Boris Johnson is facing a Cabinet backlash over his handling of allegations against Chris Pincher, amid anger among ministers at being asked to defend the affair.
Speaking to the Telegraph on Sunday night, sources close to three Cabinet ministers criticised the Prime Minister's decision to appoint Mr Pincher to the role of deputy chief whip and expressed dismay at having to publicly answer questions about what Mr Johnson knew about claims of sexual impropriety.
Read why one source said Mr Johnson has found himself in a "completely invidious position".
Mr Pincher, who resigned as deputy chief whip on Thursday, has been suspended from the Conservative Party and faces a formal investigation after claims he had drunkenly groped two men at an event at the Carlton Club.
Therese Coffey, the work and pensions secretary, said people should go to the police if they think they are a victim of sexual assault.
The scandal is whipping up a frenzy of, to say the least, contentious responses from figures in Westminster.
Conservative whip Sarah Dines has been criticised by her own MPs for questioning the sexuality of an alleged victim of Mr Pincher after a reported incident last week.
Meanwhile, Diane Abbott has claimed the Prime Minister is "rumoured to be one who likes assaulting women" live on a BBC radio programme.
It may be no surprise that Mr Johnson could face another no confidence vote this month.
Nick Timothy says we can rebuild this society, but only by restoring moral standards.
The Telegraph View on the Chris Pincher affair is that the Prime Minister must be firm on misbehaviour.
Union vows to oppose night flights to ease travel chaos
Plans to relax rules on night flights to help ease travel chaos over the summer holidays risk igniting a fresh row with unions, the Telegraph can reveal. Airlines are given quotas for the number of flights that can run between the hours of 11.30pm and 6am at major airports such as Heathrow, Gatwick and Stansted. These limits can lead to flights being cancelled if they are delayed. However, amid mounting concern over travel chaos in the summer, the Department for Transport said it will consider temporarily suspending rules on night flights to mitigate disruption at airports during the peak season. Read what unions think of the plans and what have been Britain's busiest air routes this summer.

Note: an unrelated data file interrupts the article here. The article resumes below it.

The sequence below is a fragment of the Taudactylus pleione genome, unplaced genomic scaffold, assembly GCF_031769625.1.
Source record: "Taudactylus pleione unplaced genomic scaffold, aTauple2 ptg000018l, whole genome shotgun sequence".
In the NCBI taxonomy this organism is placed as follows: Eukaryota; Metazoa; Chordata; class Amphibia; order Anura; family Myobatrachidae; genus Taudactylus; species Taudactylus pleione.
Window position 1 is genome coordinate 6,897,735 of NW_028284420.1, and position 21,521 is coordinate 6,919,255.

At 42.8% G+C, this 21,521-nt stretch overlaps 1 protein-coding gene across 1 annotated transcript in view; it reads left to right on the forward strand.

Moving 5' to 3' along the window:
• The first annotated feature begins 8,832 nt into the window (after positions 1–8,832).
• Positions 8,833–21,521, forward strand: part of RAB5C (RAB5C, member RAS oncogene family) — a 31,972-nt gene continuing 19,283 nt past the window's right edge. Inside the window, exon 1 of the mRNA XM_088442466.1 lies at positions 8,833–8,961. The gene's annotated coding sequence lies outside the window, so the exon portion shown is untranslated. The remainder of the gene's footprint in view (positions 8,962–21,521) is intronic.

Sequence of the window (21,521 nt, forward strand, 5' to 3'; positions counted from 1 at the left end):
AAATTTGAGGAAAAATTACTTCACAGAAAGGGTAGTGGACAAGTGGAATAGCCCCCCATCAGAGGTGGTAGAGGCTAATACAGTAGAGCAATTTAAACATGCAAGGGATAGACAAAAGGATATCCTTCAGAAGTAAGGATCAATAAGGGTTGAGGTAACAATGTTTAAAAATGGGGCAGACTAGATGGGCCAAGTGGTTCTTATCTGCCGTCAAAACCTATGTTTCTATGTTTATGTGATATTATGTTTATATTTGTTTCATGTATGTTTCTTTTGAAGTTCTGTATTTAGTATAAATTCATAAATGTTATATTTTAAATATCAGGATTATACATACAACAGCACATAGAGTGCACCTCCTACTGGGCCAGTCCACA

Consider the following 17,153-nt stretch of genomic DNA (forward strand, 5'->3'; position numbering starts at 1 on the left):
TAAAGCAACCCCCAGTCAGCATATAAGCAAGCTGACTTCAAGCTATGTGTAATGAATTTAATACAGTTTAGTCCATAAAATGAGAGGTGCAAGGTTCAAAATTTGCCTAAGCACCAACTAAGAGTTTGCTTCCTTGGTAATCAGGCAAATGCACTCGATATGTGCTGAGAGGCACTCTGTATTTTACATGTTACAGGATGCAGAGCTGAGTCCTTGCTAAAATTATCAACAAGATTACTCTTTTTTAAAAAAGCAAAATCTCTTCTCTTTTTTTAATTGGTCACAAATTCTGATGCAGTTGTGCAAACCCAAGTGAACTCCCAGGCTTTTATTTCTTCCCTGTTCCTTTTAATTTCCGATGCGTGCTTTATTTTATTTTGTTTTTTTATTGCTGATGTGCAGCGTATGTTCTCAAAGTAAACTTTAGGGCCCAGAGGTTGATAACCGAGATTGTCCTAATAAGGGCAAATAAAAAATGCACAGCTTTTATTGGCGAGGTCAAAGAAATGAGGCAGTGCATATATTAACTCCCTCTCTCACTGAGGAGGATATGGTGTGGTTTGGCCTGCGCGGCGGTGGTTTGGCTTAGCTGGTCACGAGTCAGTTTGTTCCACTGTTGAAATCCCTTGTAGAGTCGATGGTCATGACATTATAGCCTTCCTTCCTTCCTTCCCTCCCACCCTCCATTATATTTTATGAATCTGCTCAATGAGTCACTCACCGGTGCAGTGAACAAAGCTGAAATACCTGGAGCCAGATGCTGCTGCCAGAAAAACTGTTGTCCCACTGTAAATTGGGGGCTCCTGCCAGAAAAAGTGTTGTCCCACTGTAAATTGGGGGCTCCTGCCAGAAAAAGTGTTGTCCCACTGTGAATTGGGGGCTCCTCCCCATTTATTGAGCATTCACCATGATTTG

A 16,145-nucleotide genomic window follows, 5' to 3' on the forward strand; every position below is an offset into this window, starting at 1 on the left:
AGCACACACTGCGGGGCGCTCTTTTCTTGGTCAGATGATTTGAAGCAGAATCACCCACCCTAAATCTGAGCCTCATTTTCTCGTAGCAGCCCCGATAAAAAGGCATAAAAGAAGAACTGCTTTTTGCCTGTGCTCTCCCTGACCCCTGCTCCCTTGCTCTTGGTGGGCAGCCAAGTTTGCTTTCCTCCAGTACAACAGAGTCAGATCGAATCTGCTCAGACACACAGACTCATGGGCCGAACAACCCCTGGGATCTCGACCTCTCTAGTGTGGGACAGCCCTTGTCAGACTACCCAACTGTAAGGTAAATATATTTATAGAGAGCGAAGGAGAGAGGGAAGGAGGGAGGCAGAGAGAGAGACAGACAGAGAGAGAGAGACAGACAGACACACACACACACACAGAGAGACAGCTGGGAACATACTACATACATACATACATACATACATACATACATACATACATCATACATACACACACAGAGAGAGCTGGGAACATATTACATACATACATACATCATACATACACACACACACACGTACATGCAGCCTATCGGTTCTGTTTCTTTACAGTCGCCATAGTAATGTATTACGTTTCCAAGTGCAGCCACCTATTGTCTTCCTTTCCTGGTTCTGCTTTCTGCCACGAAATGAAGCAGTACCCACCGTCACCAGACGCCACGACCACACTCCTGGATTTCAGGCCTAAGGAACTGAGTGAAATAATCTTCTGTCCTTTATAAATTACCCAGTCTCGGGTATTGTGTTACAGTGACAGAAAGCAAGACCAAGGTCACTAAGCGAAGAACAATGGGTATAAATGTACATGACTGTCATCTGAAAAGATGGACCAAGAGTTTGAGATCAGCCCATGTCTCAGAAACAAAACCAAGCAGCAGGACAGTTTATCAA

Barker moved to tears as McEnroe goes off script
It was a moment to mark Centre Court's 100th anniversary but as past champions were rolled out, the most rapturous ovation was given to a tearful Sue Barker. The outgoing face of the BBC's tennis coverage was touched when three-time champion John McEnroe went off-script to pay tribute to his 66-year-old friend. It came after the father of Nick Kyrgios accused Wimbledon umpires of double standards and claimed that his controversial son would have been instantly disqualified on Saturday night if he had smashed a ball into the crowd. Kyrgios was outraged when Stefanos Tsitsipas lashed out at the end of the second set. Less the 24 hours after the controversy, British No 1 Cameron Norrie showed tennis's more wholesome side as he surged into the quarter-finals with a straight-sets win over his American pal Tommy Paul.
Daily dose of Matt
Also in the news: Today's other headlines
Prince Charles | A series of property deals involving the Prince of Wales and a multi-millionaire Tory peer who was awarded an honour at Buckingham Palace, is being investigated by a charity watchdog. Havisham Properties, which is owned by recruitment tycoon Lord Brownlow, spent £1.7 million between 2012 and 2017 buying up 11 houses in Knockroon, Ayrshire, from a subsidiary of the Prince's Trust.
Ukraine war | Russia has now 'liberated' half of the Donbas
Accounts hacked | British Army hit by cyberattack on social media